"No Planet B", marchers worldwide tell leaders before U.N. climate summit

by Reuters
Sunday, 29 November 2015 22:11 GMT

Women activists take part in a march ahead of the 2015 Paris Climate Change Conference, known as the COP21 summit, in Bogota, Colombia, Nov. 29, 2015. REUTERS/Jose Miguel Gomeza

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Organisers say over 570,000 people took part in rallies worldwide in "biggest set of global marches in history"

* Organisers say 570,000 take part in rallies worldwide

* Shoes laid out in central Paris to mark absent marchers

* Celebrities join London climate protest

* World leaders meet for climate summit from Monday 

By Megan Rowling and Morag MacKinnon

PARIS/PERTH, Australia, Nov 29 (Reuters) - Hundreds of thousands of people from Australia to Paraguay joined the biggest day of climate change activism in history on Sunday, telling world leaders gathering for a summit in Paris there is "No Planet B" in the fight against global warming.

In the French capital, where demonstrations were banned by the authorities after attacks by Islamic State militants killed 130 people on Nov. 13, activists laid out more than 20,000 shoes in the Place de la Republique to symbolize absent marchers on the eve of the summit.

Among the high heels and sandals were a pair of plain black shoes sent by Pope Francis, who has been a vocal advocate for action to prevent dangerous climate change, and jogging shoes from U.N. Secretary-General Ban Ki-moon.

One activist, dressed in white as an angel with large wings, held a sign saying "coal kills". About 10,000 people joined arms to form a human chain through Paris along the 3-km (2-mile) route of the banned march, organisers said.


French police detained scores of the protesters after violent clashes in central Paris on Sunday though, a day before the official start of conference that aims to tackle global warming.

Riot police used tear gas to disperse about 200 protesters, some of them masked, who responded by hurling rocks and even candles. French President Francois Hollande accused the violent protesters of dishonouring the memory of the dead.

The U.N. climate change conference is taking place at Le Bourget just outside Paris. Initial talks among negotiators began on Sunday.


More than 2,000 events were held in cities including London, Sao Paulo, New York and Asuncion, Paraguay, on the eve of the Paris summit which runs from Nov. 30-Dec. 11 and will be attended by about 150 heads of government.

"Over 570,000 people called with one voice for global leaders to deliver a 100 percent clean energy future at the Paris summit," said Emma Ruby-Sachs, campaign director of Avaaz, one of the organisers.

Around the world, activists marched, dressed as polar bears or penguins at risk from melting ice, or chanted slogans such as "climate justice".

Organisers said that 570,000 people so far had taken part in rallies worldwide and that they expected demonstrations including in Ottawa and Mexico City later in the day to push the count above 600,000.

"These are the biggest set of global marches in history," said Sam Barratt at Avaaz.

There was no independent verification of the numbers, although none of the individual marches rivalled one in New York last year that drew an estimated 310,000 people.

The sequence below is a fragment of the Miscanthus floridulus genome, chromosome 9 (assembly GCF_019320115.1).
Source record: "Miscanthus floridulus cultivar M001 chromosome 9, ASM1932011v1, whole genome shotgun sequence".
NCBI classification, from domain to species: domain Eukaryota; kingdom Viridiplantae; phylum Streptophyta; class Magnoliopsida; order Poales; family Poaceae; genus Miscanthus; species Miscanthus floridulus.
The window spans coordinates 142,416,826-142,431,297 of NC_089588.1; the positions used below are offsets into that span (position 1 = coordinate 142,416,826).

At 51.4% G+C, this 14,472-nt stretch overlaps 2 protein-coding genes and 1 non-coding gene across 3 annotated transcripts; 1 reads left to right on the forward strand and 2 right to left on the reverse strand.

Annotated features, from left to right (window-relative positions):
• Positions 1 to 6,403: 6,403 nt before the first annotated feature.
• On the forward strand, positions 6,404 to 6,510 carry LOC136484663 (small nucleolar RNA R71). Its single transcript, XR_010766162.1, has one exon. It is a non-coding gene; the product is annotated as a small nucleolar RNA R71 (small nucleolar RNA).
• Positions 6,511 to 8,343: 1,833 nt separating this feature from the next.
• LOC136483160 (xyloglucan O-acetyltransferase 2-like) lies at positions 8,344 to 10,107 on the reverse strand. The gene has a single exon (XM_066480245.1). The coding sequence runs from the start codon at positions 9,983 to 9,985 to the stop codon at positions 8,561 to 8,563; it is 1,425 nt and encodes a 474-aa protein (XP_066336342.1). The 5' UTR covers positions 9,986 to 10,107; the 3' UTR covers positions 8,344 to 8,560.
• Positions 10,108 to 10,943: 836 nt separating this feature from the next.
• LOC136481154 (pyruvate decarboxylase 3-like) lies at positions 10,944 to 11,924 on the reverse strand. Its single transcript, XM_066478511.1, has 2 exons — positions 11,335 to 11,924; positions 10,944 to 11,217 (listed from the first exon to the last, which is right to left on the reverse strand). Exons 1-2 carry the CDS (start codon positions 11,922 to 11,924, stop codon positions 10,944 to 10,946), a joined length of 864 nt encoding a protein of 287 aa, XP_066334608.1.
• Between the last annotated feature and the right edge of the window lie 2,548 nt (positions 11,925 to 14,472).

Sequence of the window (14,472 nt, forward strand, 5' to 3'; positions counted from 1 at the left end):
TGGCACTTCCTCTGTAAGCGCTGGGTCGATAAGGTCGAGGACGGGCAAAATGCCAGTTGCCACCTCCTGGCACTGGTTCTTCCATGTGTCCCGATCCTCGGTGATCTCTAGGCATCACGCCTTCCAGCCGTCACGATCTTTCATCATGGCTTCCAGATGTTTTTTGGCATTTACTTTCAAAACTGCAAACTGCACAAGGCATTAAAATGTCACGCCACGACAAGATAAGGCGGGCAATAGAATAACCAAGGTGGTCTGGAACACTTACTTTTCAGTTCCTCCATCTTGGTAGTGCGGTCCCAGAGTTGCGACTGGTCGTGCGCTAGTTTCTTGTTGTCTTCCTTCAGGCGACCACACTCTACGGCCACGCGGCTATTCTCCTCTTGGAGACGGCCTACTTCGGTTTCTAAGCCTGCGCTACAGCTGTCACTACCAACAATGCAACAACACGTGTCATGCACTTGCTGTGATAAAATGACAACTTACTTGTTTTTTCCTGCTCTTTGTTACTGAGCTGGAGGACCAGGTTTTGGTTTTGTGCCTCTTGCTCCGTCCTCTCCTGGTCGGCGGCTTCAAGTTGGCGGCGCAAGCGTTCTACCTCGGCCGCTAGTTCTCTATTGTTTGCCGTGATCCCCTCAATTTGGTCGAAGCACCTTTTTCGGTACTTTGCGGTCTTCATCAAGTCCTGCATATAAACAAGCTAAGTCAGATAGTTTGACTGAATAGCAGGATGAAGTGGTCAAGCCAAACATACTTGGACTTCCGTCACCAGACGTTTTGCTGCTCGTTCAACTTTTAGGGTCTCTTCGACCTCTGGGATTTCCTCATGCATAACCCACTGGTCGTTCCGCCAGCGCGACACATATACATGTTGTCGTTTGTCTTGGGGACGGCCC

In Sydney, about 45,000 people are estimated to have marched through the central business district towards the Opera House. Protesters held placards reading: "There is no Planet B," and "Say no to burning national forests for electricity".

In London, organisers said 50,000 marchers were joined by fashion designer Vivienne Westwood, actress Emma Thompson and opposition Labour leader Jeremy Corbyn, who said the turnout was especially impressive for a wet November Sunday.

In New York, hundreds of people, many of them holding signs calling for aggressive measures to stop global warming, marched around the perimeter of New York City Hall in lower Manhattan.


U.S. President Barack Obama and China's Xi Jinping will be among the leaders attending the start of the summit, which organisers hope will produce a legally binding agreement to commit both rich and developing nations to curbing emissions of greenhouse gases, blamed for warming the planet, beyond 2020.

Hopes are high that the Paris summit will not fail like the previous such meeting six years ago in Copenhagen.

Popular and political momentum for tougher action on carbon emissions has accelerated in recent years, with 2015 set to be the warmest on record. Activists are seeking to combat everything from Beijing's smoggy skies to Canada's Keystone oil pipeline.

Saiba Suso, a 26-year-old Gambian demonstrator in Paris, said the poor were most at risk: "We are paying the price and we are not the cause. The industrialised countries owe us a lot."

Still, all sides say pledges made in Paris will be insufficient to limit a rise in global temperatures to 2 degrees Celsius (3.6 Fahrenheit) above pre-industrial levels, widely viewed as a threshold for dangerous changes in the planet's climate system.

(Additional reporting by Michael Shields in Vienna, Elizabeth Piper in London, Gareth Jones and Paul Taylor in Paris, Elizabeth Piper in London, Morag MacKinnon in Perth, writing by Alister Doyle; Editing by Janet Lawrence, Hugh Lawson and Clive McKeef)

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